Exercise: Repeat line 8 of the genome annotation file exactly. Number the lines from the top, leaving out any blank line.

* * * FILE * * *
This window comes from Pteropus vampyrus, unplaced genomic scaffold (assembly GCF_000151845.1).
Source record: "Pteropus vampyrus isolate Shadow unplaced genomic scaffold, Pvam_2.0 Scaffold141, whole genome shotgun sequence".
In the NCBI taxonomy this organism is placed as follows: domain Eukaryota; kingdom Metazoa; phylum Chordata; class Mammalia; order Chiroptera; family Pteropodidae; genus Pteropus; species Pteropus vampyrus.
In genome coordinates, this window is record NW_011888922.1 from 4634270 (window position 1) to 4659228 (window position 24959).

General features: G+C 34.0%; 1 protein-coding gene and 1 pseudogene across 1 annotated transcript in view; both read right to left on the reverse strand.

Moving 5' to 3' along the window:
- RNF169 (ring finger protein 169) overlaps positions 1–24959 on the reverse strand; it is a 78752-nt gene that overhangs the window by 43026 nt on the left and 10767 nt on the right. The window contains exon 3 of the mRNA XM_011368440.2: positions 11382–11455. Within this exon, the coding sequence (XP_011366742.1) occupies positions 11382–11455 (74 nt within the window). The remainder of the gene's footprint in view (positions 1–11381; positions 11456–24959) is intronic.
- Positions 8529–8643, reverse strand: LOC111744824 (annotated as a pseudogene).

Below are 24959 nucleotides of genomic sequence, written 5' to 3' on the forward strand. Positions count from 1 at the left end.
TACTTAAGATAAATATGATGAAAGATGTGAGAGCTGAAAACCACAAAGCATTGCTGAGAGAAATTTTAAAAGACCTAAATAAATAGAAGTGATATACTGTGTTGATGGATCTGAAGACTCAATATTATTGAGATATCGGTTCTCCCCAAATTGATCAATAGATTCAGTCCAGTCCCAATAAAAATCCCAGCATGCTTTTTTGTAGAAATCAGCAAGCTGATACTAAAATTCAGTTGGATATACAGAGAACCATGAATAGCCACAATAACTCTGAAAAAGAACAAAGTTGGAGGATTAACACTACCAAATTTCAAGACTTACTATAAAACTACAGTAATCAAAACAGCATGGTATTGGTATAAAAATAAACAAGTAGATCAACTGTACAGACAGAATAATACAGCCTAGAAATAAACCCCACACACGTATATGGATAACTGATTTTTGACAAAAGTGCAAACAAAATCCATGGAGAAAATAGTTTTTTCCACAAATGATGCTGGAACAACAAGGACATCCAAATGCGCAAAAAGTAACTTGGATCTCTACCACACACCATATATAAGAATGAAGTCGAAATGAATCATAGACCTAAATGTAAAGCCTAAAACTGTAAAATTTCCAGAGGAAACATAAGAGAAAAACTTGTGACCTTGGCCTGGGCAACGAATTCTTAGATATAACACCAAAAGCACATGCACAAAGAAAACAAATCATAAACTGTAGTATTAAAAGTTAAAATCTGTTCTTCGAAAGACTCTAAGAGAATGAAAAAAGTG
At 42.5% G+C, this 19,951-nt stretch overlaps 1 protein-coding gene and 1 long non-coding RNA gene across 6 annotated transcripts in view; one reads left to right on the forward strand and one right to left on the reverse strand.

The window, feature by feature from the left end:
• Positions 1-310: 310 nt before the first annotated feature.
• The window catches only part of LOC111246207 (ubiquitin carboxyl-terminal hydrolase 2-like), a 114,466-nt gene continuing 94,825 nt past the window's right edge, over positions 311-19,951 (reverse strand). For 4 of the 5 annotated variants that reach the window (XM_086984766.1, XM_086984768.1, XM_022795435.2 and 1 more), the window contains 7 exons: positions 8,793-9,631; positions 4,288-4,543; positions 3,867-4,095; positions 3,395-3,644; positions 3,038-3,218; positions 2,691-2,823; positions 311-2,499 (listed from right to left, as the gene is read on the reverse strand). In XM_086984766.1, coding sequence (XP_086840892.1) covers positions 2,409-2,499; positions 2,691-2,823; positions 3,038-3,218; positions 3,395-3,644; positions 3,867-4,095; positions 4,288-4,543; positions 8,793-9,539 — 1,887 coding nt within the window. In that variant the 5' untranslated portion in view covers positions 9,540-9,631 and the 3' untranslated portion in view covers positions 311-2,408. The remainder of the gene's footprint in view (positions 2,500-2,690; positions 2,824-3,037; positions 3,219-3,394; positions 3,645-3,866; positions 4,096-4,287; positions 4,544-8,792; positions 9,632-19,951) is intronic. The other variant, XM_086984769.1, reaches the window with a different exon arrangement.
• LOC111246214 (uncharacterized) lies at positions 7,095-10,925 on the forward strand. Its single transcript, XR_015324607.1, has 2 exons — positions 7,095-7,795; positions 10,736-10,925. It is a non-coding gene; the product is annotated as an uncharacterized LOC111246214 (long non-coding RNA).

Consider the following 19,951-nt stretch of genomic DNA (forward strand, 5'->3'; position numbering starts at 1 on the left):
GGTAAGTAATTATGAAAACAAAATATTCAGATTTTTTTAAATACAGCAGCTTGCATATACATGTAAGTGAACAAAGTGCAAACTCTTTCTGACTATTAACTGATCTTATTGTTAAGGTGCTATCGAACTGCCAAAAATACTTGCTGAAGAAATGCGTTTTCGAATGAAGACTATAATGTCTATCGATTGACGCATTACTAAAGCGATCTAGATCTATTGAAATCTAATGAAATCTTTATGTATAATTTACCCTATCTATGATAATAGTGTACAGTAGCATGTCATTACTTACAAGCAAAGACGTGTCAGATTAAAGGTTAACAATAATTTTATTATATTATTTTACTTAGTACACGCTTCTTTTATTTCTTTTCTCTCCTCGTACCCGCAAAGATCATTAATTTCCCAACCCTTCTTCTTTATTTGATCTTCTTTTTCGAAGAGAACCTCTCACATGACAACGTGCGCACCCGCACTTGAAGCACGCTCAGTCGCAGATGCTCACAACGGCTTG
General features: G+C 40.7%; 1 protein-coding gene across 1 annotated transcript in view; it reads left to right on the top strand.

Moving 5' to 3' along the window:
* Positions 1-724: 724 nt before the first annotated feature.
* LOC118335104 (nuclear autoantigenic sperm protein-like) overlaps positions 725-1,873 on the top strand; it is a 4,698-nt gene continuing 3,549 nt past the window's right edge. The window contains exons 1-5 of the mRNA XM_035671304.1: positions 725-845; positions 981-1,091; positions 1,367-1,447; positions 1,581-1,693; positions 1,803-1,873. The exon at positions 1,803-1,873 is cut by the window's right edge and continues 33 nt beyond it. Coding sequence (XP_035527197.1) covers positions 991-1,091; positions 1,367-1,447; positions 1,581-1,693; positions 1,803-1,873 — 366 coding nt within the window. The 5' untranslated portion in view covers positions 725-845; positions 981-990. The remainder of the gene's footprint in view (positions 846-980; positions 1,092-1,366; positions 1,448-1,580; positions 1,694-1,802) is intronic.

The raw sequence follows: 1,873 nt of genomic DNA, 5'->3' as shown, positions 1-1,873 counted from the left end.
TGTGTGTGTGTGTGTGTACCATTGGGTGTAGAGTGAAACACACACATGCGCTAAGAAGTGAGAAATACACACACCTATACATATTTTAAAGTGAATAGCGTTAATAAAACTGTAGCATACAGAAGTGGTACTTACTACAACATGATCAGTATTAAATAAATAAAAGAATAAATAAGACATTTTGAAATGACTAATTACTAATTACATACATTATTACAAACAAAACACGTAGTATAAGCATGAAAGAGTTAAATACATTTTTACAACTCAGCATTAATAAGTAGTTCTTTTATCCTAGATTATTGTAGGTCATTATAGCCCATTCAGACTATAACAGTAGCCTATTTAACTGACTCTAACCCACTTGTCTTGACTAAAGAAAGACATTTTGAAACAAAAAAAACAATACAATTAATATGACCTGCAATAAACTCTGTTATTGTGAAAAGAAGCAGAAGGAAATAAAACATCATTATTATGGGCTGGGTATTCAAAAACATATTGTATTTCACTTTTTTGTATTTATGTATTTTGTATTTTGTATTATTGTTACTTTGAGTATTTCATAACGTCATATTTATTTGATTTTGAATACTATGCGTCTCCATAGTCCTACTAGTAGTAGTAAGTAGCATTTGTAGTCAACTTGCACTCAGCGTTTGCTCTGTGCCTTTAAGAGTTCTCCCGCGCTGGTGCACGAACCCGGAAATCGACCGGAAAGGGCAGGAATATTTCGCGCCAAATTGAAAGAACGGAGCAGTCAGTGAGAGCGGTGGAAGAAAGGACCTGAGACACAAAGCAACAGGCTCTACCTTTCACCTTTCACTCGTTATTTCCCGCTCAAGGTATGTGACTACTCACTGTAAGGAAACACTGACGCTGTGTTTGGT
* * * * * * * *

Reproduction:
- Positions 8529–8643, reverse strand: LOC111744824 (annotated as a pseudogene).